“No one ever died from weed.”

Here’s a question: has anyone ever died from sugar?

The answer you give would depend on what limits you set. If you want only deaths that can be linked directly to eating sugar (and nothing else), the answer might actually be no. Of course, we know that’s not the case – obesity and heart disease are linked to sugar in a quite significant way!

This is the same logic that is used for weed. When this statement is made, it ignores indirect deaths such as car accidents (one French study of road crashes found 3% of fatalities were attributable to cannabis) or long-term possible health consequences such cancer or stroke. It also ignores deaths from accidents and misadventure.

Like sugar, cannabis is not known as a substance people fatally overdose on: but that doesn’t mean it has no consequences for use. There are many social, emotional and physical harms that are linked to cannabis use that might not kill you from a toxic overdose – but they certainly won’t make your life better or longer.

“I’ve used it for ages and I’m fine, or people I know who use it are fine.”

This is what is known in logic as an anecdotal fallacy – taking only what you’ve experienced as evidence. This is a problem because you will only have experienced a small window of what could occur - and you also have to rely on your own recollection. For instance, you might be biased to see only what you want to see. Your cousin, Niko, might have smoked for ages and is fine… apart from that hacking couch and terrible sleep patterns. This can also be referred to as cherry picking (or only remembering or saying the parts you want to remember!)

This is why people often rely on research to find a balanced answer, as it will look at a large sample of the population and compare outcomes overall, rather than look at just one or two people.

It is important to consider research because cannabis affects everyone differently; some people experience very few negative effects, others might have significant physical and mental effects. This can be due to family history, environment, or even some unknown interactions.

I need it to…

Sometimes, people may feel they need to use cannabis for a particular reason. It might be to concentrate, to relax, to feel ‘normal’. This is concerning because the need to use in order to properly function can be a sign of dependence or addiction. Cannabis was once thought to not be a drug of addiction like alcohol and heroin were – research now shows that while it is not as  addictive as these two drugs, it can be both physically and psychologically addictive.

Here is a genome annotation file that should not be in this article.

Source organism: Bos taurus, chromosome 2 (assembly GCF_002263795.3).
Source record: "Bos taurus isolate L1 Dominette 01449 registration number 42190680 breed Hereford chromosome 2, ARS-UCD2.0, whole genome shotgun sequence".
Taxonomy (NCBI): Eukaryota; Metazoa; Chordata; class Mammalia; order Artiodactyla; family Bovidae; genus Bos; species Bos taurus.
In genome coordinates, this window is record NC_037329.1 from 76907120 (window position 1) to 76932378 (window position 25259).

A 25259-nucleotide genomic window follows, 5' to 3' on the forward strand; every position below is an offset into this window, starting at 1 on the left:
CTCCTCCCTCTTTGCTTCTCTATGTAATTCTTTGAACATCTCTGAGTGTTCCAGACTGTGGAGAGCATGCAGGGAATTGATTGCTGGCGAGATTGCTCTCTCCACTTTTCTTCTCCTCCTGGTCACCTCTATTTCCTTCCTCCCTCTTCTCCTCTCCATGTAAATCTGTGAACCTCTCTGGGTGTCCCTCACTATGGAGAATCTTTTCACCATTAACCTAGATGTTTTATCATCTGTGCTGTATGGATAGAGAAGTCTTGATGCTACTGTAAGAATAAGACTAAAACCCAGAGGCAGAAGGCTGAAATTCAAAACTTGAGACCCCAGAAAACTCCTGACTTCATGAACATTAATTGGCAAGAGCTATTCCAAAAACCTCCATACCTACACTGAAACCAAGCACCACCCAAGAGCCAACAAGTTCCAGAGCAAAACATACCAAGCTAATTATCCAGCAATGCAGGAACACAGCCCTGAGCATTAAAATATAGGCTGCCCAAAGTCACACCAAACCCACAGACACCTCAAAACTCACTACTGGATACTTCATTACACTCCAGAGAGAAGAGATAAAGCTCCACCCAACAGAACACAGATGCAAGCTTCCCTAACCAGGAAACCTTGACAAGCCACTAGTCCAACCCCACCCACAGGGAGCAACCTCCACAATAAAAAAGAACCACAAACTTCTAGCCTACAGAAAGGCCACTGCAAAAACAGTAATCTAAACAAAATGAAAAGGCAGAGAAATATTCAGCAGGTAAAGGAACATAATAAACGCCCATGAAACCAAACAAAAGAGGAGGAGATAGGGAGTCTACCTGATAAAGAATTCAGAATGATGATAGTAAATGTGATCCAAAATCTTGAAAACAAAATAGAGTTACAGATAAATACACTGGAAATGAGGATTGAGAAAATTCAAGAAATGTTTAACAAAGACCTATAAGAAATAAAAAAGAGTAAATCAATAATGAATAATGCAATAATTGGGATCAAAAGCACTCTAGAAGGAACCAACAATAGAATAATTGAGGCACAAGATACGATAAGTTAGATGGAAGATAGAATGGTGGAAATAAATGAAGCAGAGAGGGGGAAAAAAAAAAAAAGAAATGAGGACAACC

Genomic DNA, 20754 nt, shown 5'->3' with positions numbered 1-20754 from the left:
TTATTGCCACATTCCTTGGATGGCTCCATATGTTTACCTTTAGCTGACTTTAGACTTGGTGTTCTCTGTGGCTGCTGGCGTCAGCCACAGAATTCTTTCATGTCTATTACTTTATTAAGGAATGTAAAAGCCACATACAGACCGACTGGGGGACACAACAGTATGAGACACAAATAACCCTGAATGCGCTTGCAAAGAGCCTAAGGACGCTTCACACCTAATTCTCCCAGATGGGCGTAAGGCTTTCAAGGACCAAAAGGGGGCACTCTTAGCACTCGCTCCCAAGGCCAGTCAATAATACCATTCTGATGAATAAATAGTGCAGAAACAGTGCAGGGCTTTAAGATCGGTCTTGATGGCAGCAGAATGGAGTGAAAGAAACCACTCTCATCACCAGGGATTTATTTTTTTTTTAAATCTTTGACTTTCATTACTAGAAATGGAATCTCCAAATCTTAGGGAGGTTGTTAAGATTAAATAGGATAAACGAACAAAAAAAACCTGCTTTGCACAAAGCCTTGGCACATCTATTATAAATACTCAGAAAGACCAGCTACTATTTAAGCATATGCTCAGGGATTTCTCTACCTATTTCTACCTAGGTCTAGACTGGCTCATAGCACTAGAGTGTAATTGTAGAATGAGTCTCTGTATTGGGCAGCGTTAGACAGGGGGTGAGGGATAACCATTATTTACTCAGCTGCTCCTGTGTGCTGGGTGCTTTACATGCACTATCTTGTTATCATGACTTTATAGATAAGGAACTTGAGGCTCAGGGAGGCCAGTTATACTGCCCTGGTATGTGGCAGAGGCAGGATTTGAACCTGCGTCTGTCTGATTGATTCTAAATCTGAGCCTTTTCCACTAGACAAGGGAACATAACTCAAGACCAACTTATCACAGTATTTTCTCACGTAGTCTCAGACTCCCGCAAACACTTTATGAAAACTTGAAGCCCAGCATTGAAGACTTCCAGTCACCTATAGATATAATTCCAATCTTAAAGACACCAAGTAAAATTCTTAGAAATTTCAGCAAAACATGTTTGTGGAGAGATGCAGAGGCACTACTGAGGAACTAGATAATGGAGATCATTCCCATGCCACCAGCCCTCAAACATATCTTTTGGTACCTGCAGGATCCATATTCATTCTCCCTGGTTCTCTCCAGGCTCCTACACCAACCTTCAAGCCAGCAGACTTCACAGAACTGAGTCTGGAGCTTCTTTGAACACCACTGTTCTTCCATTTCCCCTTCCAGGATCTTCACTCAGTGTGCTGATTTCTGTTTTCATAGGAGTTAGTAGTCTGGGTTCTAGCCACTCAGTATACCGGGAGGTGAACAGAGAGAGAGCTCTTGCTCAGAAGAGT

Alternatively, they might say they use it for something like anxiety or pain, referring to research showing it has been used for such medical reasons. However, the pharmaceutical preparations and the plants available to the public are very different – in some instances the chemicals with all the effects are only found in tiny quantities in the plant, and need to be extracted for more effective use in pharmaceutical preparations. Even if you get lucky with the right strain, there’s no guarantee the next batch will have the same result or even the same composition. It’s unlikely then that it will be very effective as a medicine, compared to something you could get from a doctor.

What can I do?

  • Talk! And when we say talk, we actually mean listen. Talking to someone about their drug use can be really confronting for them, so it’s important you approach it carefully, patiently, with a plan and an aim to listen. During the conversation, the two most important things to remember are not to judge and not to set ultimatums - this can cause your friend or partner to close off and not want to talk to you about this, or even other issues, again.
  • Instead, ask them questions about why they use, how they feel about their use, and if they think it has any negative effects on them, if those effects outweigh the positives – just be careful not to turn it into an interrogation.
  • Another good idea is to tell them how their use is making you feel – focus on your concern about them, how you think cannabis has affected your relationship. If you feel you can be really honest, tell them how it’s affecting how you feel, for example, you miss having someone you can rely on and talk to, or that you feel you are being put second to their use.